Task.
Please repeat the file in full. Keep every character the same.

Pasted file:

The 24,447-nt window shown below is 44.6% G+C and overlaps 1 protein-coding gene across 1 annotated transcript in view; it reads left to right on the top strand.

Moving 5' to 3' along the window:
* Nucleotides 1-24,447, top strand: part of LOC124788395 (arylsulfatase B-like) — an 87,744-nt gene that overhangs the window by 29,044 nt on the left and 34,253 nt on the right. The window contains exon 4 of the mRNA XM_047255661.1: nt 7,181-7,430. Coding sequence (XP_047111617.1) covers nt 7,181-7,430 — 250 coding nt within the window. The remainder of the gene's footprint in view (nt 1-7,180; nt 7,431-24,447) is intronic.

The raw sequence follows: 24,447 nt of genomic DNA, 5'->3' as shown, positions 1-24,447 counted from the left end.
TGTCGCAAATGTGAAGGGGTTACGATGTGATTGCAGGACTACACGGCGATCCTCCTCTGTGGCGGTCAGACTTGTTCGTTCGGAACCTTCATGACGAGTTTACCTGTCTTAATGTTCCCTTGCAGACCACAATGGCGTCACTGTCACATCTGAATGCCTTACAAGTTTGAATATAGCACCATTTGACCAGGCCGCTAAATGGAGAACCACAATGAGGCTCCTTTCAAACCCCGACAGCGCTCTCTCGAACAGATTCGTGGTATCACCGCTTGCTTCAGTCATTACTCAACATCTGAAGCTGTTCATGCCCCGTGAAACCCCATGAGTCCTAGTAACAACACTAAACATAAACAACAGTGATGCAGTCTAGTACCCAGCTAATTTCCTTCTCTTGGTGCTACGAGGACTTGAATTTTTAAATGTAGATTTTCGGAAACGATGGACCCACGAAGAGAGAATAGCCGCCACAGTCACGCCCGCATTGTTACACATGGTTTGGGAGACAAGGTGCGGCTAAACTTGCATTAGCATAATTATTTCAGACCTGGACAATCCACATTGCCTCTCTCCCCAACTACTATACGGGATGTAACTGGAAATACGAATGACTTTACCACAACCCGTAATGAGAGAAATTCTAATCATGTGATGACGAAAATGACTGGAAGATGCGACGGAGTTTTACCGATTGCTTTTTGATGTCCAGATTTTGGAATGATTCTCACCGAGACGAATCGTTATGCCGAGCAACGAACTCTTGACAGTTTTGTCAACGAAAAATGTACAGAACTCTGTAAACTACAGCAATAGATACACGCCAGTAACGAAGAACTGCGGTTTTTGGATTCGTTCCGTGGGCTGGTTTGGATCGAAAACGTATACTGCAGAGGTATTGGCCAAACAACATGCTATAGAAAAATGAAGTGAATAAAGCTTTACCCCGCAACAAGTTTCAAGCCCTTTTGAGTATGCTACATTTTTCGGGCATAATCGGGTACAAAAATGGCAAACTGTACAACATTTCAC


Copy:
The 24,447-nt window shown below is 44.6% G+C and overlaps 1 protein-coding gene across 1 annotated transcript in view; it reads left to right on the top strand.

Moving 5' to 3' along the window:
* Nucleotides 1-24,447, top strand: part of LOC124788395 (arylsulfatase B-like) — an 87,744-nt gene that overhangs the window by 29,044 nt on the left and 34,253 nt on the right. The window contains exon 4 of the mRNA XM_047255661.1: nt 7,181-7,430. Coding sequence (XP_047111617.1) covers nt 7,181-7,430 — 250 coding nt within the window. The remainder of the gene's footprint in view (nt 1-7,180; nt 7,431-24,447) is intronic.

The raw sequence follows: 24,447 nt of genomic DNA, 5'->3' as shown, positions 1-24,447 counted from the left end.
TGTCGCAAATGTGAAGGGGTTACGATGTGATTGCAGGACTACACGGCGATCCTCCTCTGTGGCGGTCAGACTTGTTCGTTCGGAACCTTCATGACGAGTTTACCTGTCTTAATGTTCCCTTGCAGACCACAATGGCGTCACTGTCACATCTGAATGCCTTACAAGTTTGAATATAGCACCATTTGACCAGGCCGCTAAATGGAGAACCACAATGAGGCTCCTTTCAAACCCCGACAGCGCTCTCTCGAACAGATTCGTGGTATCACCGCTTGCTTCAGTCATTACTCAACATCTGAAGCTGTTCATGCCCCGTGAAACCCCATGAGTCCTAGTAACAACACTAAACATAAACAACAGTGATGCAGTCTAGTACCCAGCTAATTTCCTTCTCTTGGTGCTACGAGGACTTGAATTTTTAAATGTAGATTTTCGGAAACGATGGACCCACGAAGAGAGAATAGCCGCCACAGTCACGCCCGCATTGTTACACATGGTTTGGGAGACAAGGTGCGGCTAAACTTGCATTAGCATAATTATTTCAGACCTGGACAATCCACATTGCCTCTCTCCCCAACTACTATACGGGATGTAACTGGAAATACGAATGACTTTACCACAACCCGTAATGAGAGAAATTCTAATCATGTGATGACGAAAATGACTGGAAGATGCGACGGAGTTTTACCGATTGCTTTTTGATGTCCAGATTTTGGAATGATTCTCACCGAGACGAATCGTTATGCCGAGCAACGAACTCTTGACAGTTTTGTCAACGAAAAATGTACAGAACTCTGTAAACTACAGCAATAGATACACGCCAGTAACGAAGAACTGCGGTTTTTGGATTCGTTCCGTGGGCTGGTTTGGATCGAAAACGTATACTGCAGAGGTATTGGCCAAACAACATGCTATAGAAAAATGAAGTGAATAAAGCTTTACCCCGCAACAAGTTTCAAGCCCTTTTGAGTATGCTACATTTTTCGGGCATAATCGGGTACAAAAATGGCAAACTGTACAACATTTCAC